Project description:To investigate the association of the 2019-2020 influenza vaccine with prognosis of patients positive for SARS-CoV-2A, a large multi-database cohort study was conducted in four Italian regions (i.e., Lazio, Lombardy, Veneto, and Tuscany) and the Reggio Emilia province (Emilia-Romagna). More than 21 million adults were residing in the study area (42% of the population). We included 115,945 COVID-19 cases diagnosed during the first wave of the pandemic (February-May, 2020); 34.6% of these had been vaccinated against influenza. Three outcomes were considered: hospitalization, death, and intensive care unit (ICU) admission/death. The adjusted relative risk (RR) of being hospitalized in the vaccinated group when compared with the non-vaccinated group was 0.87 (95% CI: 0.86-0.88). This reduction in risk was not confirmed for death (RR = 1.04; 95% CI: 1.01-1.06), or for the combined outcome of ICU admission or death. In conclusion, our study, conducted on the vast majority of the population during the first wave of the pandemic in Italy, showed a 13% statistically significant reduction in the risk of hospitalization in some geographical areas and in the younger population. No impact of seasonal influenza vaccination on COVID-19 prognosis in terms of death and death or ICU admission was estimated.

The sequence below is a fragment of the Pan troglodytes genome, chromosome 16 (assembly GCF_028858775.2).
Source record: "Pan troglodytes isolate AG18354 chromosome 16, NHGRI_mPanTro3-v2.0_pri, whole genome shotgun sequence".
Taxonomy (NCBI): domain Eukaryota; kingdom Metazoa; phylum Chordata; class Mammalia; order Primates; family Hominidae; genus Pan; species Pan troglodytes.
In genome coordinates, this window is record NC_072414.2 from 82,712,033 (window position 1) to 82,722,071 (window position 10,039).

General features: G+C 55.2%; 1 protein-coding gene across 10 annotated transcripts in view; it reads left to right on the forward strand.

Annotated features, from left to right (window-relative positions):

Project description:The effects of exposure to atmospheric pollution on the incidence and mortality due to COVID-19 have been studied but not for sulfur dioxide (SO<sub>2</sub>) in most studies. However, most studies failed to consider important cofounding factors in the estimation of health effects of air pollution. The objective of the study was to assess the short- and long-term effects of air pollution on the COVID-19 risk and fatality in Lombardy and Veneto. Air pollutants were studied based on monitoring station information in Lombardy and Veneto from January 2013 to May 2020. The daily number of cases and deaths of COVID-19 were collected from the reports of the Italian Ministry of Health in Italy. A generalized linear model with the generalized estimating equation method was used to evaluate the effects of short- and long-term exposure to air pollution on the COVID-19 outbreak in Lombardy and Veneto. After adjusting for other covariates, we found that short-term exposure to PM<sub>2.5</sub> and PM<sub>10</sub> had a tendency to increase the incidence and mortality of COVID-19 than long-term exposure, while for other air pollutants, including SO<sub>2</sub> and NO<sub>2</sub>, long-term exposure was more significant than short-term exposure. Both short- and long-term exposure of SO<sub>2</sub> resulted in increased health effects on COVID-19 pandemic. Our findings suggest that exposure to atmospheric pollution has a significant impact on COVID-19 pandemic and call for further researches to deeply investigate this topic.